I was taught baking by my stepfather, Luther Madison, as well as my mother. It was something that we did every day. Every day. For me, the seventh child, it was a schedule that I could count on. It was something that our lives were structured around, and that was always a great thing. We had to hunt here, so having food on our table, which wasn’t always easy, was a blessing. Really learning what food meant was important.
That was a wonderful thing that was given to me. I could see the makers that were around me. They were native people using the things that we had, from the earth, from the gardens that grew. Teaching me about what foods I can eat, what herbs I can use. We could use the clay in the cliffs, that my people have used to sell; the shellfish in the ocean; fishing. And using every single bit of that to create your own sustenance — always a struggle. I think that when I left, I missed that struggle. So it became beautiful to me, what I saw. And then I absolutely fell in love with it.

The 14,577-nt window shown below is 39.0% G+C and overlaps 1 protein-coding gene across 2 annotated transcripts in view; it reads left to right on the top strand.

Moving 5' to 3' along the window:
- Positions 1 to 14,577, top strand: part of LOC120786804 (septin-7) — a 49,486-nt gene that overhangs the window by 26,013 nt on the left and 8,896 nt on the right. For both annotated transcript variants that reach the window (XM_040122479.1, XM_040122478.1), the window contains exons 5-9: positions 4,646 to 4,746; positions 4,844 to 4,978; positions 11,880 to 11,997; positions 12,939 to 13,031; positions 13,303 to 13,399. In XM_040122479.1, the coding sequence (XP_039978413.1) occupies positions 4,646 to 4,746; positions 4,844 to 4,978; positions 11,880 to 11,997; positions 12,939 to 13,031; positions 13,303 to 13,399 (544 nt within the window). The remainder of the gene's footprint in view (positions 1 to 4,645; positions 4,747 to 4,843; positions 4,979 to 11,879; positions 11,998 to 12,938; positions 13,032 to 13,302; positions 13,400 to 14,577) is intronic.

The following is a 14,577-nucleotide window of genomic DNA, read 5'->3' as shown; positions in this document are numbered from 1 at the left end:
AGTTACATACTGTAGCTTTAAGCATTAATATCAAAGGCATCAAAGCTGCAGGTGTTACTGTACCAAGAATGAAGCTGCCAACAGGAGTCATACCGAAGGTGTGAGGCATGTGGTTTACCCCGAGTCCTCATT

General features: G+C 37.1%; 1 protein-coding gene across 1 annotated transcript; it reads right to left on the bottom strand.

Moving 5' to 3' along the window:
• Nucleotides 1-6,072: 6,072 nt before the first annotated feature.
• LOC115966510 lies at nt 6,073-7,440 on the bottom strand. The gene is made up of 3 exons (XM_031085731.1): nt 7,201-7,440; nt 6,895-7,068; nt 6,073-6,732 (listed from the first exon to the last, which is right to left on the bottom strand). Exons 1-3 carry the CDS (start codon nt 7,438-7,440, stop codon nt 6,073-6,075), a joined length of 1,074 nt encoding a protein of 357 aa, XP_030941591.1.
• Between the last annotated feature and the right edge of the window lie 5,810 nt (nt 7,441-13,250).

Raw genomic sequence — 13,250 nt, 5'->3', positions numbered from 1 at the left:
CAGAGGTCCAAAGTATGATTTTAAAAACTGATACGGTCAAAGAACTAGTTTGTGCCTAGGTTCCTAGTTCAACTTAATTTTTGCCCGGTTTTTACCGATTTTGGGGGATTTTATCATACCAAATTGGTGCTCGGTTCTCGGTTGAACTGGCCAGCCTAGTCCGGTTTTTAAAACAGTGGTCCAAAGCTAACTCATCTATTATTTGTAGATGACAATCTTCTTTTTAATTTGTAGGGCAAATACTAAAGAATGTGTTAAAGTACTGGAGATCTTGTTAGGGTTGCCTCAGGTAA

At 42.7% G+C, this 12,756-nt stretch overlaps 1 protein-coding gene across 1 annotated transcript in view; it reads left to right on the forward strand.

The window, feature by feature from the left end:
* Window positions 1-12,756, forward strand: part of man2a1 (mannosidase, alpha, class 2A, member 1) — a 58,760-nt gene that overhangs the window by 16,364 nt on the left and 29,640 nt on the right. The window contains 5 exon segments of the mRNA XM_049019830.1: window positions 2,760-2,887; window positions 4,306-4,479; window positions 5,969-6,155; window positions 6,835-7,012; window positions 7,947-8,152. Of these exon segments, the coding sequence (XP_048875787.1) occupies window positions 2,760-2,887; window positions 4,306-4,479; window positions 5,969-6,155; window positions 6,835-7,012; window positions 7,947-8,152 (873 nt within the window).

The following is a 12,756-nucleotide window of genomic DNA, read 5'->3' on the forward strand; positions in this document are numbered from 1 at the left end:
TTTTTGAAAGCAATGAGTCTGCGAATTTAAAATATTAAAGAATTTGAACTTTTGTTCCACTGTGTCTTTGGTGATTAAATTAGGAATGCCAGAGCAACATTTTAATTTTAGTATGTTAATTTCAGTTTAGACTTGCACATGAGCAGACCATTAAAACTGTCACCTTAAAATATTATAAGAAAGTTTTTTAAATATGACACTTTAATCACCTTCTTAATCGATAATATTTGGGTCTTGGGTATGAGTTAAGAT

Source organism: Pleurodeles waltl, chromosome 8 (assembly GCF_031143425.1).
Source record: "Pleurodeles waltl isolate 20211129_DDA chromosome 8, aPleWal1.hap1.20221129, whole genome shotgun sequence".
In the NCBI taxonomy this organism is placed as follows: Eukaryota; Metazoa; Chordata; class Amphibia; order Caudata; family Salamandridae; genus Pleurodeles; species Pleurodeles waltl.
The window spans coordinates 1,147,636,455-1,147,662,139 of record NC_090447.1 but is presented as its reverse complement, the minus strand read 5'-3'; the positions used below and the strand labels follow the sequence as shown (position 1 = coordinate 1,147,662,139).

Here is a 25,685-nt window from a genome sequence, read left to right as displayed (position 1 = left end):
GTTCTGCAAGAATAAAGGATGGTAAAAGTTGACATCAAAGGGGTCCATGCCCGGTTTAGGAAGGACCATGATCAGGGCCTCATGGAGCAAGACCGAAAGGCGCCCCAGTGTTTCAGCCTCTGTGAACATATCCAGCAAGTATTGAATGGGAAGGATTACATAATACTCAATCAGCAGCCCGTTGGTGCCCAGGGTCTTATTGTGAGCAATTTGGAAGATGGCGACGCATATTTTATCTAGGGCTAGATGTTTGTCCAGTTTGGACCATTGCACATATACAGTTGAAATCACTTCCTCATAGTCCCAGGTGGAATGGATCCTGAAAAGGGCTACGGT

I moved back here with my family almost 10 years ago, knowing always that this was a wonderful place to be with children, and for community. That started something. I feel a deep connection with being here, with holding this old way, this historic land, and progressing into the future. Aquinnah is a very old area with a lot of special, unique features, and it is really important for me to remember the history as well as to live here. Many of my people, native people, have had to move for jobs, being faced with the struggles that we have here. Not only my people, but other youth, a younger generation, have had to move away because of the unaffordability of housing or lack of jobs.